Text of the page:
Deana Lawson is one of the most intriguing photographers of her generation. Over the last ten years, she has created a visionary language to describe identities through intimate portraiture and striking accounts of ceremonies and rituals. Using medium- and large-format cameras, Lawson works with models she meets in the United States and on travels in the Caribbean and Africa to construct arresting, highly structured, and deliberately theatrical scenes animated by an exquisite range of color and attention to surprising details: bedding and furniture in domestic interiors or lush plants in Edenic gardens. The body—often nude—is central. Throughout her work, which invites comparison to the photography of Diane Arbus, Jeff Wall, and Carrie Mae Weems, Lawson seeks to portray the personal and the powerful in black life. Deana Lawson: An Aperture Monograph features forty beautifully reproduced photographs, an essay by the acclaimed writer Zadie Smith, and an expansive conversation with the filmmaker Arthur Jafa.
Number of pages: 104
Number of images: 40
Publication date: 2018-09-25
Measurements: 13.77 x 11.69 x 0.75 inches
Deana Lawson (born in Rochester, New York, 1979) (born in Rochester, New York, 1979) received her MFA from the Rhode Island School of Design. Her photography has been exhibited widely, including at the Art Institute of Chicago, Brooklyn Museum, Contemporary Art Museum St. Louis, and the 2018 Whitney Biennial. Lawson is assistant professor in visual arts at Princeton University, and is represented by Sikkema Jenkins & Co., New York, and Rhona Hoffman Gallery, Chicago.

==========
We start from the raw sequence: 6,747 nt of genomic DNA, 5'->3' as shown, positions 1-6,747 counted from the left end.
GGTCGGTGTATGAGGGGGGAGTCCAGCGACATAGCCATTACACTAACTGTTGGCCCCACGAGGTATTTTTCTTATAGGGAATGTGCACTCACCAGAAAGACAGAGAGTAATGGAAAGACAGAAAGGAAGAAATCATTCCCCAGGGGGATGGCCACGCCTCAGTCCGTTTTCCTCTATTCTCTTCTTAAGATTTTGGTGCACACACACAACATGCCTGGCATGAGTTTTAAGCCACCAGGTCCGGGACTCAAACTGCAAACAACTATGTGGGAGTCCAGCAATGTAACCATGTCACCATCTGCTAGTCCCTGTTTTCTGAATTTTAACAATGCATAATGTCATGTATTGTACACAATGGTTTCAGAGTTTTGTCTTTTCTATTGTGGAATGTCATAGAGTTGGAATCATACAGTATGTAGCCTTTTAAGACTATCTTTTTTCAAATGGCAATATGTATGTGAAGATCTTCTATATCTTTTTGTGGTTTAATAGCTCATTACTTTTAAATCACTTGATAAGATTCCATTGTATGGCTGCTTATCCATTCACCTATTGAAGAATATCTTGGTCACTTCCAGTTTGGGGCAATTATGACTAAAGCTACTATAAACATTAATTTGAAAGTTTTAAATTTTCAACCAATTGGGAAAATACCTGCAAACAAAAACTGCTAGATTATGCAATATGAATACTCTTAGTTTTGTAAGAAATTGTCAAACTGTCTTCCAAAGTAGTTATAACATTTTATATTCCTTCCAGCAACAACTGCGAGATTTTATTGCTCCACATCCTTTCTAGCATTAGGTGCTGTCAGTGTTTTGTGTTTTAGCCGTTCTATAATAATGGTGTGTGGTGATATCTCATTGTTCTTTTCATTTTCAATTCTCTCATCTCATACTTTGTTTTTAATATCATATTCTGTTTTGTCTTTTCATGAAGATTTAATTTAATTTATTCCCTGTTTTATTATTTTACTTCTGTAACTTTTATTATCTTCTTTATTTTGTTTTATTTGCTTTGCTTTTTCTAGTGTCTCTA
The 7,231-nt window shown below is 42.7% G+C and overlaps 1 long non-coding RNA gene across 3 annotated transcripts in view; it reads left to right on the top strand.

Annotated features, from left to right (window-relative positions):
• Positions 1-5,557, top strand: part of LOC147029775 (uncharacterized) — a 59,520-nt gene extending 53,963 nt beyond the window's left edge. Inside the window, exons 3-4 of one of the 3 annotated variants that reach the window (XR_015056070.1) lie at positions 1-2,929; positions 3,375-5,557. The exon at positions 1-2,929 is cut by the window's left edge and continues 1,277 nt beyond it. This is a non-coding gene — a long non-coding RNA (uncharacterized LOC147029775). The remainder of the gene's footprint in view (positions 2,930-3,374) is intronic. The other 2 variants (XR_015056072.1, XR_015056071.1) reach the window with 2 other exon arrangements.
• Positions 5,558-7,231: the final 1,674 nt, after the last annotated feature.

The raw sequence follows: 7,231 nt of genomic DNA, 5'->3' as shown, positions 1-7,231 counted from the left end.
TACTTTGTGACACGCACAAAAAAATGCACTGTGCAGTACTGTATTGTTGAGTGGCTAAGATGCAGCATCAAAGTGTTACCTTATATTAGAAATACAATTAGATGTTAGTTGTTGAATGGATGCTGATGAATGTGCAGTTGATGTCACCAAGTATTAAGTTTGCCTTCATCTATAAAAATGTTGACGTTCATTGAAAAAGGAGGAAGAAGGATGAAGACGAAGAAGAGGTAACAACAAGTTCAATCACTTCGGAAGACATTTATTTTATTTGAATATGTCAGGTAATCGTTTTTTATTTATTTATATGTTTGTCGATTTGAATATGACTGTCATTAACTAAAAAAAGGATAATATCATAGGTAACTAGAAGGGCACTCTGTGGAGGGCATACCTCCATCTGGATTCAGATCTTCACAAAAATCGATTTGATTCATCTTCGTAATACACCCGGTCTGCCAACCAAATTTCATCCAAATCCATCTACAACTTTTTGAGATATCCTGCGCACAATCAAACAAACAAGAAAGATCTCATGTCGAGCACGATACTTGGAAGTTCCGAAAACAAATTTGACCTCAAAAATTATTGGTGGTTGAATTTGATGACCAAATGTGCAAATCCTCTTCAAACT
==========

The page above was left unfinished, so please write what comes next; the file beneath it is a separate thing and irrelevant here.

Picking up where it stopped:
Zadie Smith is the author of the acclaimed novels White Teeth (2001), The Autograph Man (2003), On Beauty (2006),
NW (2013), and Swing Time (2016), and the essay collections Changing My Mind (2010) and Feel Free (2018). Winner of
the Whitbread first novel award and the Guardian First Book Award, the James Tait Black Memorial Prize for fiction, the Commonwealth Writers’ first book award, and the Orange Prize, and shortlisted for the Man Booker Prize, she is a regular contributor to the New Yorker and Harper’s.
Arthur Jafa is a filmmaker and cinematographer whose work includes Love Is The Message, The Message is Death (2017), Happy Birthday, Marsha!, Sharifa Walks (2015),In the Morning (2014), and Dreams Are Colder Than Death (2014), I Am Ali (2002), Rouch in Reverse (1995), and Daughters of the Dust (1991). Jafa has exhibited his work at major institutions and galleries, including the Whitney Museum of American Art; Gavin Brown’s Enterprise, New York; the Serpentine Galleries, London; the Vinyl Factory, London; the Hammer Museum, Los Angeles; and the Institute of Contemporary Art, Philadelphia.